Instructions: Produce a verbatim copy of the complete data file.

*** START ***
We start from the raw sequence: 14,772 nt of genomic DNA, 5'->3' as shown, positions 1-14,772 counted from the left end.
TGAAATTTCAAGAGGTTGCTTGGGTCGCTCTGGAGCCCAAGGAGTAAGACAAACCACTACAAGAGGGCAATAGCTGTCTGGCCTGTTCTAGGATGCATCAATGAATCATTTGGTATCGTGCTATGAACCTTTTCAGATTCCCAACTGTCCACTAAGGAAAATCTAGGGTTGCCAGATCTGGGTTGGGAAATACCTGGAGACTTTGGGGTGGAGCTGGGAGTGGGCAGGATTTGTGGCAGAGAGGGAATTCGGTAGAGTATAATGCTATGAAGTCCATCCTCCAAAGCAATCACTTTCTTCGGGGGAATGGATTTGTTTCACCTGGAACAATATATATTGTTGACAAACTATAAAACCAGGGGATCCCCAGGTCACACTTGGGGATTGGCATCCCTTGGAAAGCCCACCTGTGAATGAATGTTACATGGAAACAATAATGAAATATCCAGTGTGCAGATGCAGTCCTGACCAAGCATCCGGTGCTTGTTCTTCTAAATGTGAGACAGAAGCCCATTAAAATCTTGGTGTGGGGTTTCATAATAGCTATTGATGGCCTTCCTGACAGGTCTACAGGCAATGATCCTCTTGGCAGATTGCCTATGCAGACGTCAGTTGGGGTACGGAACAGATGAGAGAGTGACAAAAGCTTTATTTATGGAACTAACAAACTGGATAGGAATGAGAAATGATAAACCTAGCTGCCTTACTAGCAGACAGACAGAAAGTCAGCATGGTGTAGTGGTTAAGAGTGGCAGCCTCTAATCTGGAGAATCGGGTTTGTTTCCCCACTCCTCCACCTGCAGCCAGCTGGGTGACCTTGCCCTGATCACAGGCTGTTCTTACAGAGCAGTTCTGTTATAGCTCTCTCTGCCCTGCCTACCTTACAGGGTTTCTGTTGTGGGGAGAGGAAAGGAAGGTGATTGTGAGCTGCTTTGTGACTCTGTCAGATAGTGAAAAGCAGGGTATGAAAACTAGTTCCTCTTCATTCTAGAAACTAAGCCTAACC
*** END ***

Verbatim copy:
We start from the raw sequence: 14,772 nt of genomic DNA, 5'->3' as shown, positions 1-14,772 counted from the left end.
TGAAATTTCAAGAGGTTGCTTGGGTCGCTCTGGAGCCCAAGGAGTAAGACAAACCACTACAAGAGGGCAATAGCTGTCTGGCCTGTTCTAGGATGCATCAATGAATCATTTGGTATCGTGCTATGAACCTTTTCAGATTCCCAACTGTCCACTAAGGAAAATCTAGGGTTGCCAGATCTGGGTTGGGAAATACCTGGAGACTTTGGGGTGGAGCTGGGAGTGGGCAGGATTTGTGGCAGAGAGGGAATTCGGTAGAGTATAATGCTATGAAGTCCATCCTCCAAAGCAATCACTTTCTTCGGGGGAATGGATTTGTTTCACCTGGAACAATATATATTGTTGACAAACTATAAAACCAGGGGATCCCCAGGTCACACTTGGGGATTGGCATCCCTTGGAAAGCCCACCTGTGAATGAATGTTACATGGAAACAATAATGAAATATCCAGTGTGCAGATGCAGTCCTGACCAAGCATCCGGTGCTTGTTCTTCTAAATGTGAGACAGAAGCCCATTAAAATCTTGGTGTGGGGTTTCATAATAGCTATTGATGGCCTTCCTGACAGGTCTACAGGCAATGATCCTCTTGGCAGATTGCCTATGCAGACGTCAGTTGGGGTACGGAACAGATGAGAGAGTGACAAAAGCTTTATTTATGGAACTAACAAACTGGATAGGAATGAGAAATGATAAACCTAGCTGCCTTACTAGCAGACAGACAGAAAGTCAGCATGGTGTAGTGGTTAAGAGTGGCAGCCTCTAATCTGGAGAATCGGGTTTGTTTCCCCACTCCTCCACCTGCAGCCAGCTGGGTGACCTTGCCCTGATCACAGGCTGTTCTTACAGAGCAGTTCTGTTATAGCTCTCTCTGCCCTGCCTACCTTACAGGGTTTCTGTTGTGGGGAGAGGAAAGGAAGGTGATTGTGAGCTGCTTTGTGACTCTGTCAGATAGTGAAAAGCAGGGTATGAAAACTAGTTCCTCTTCATTCTAGAAACTAAGCCTAACC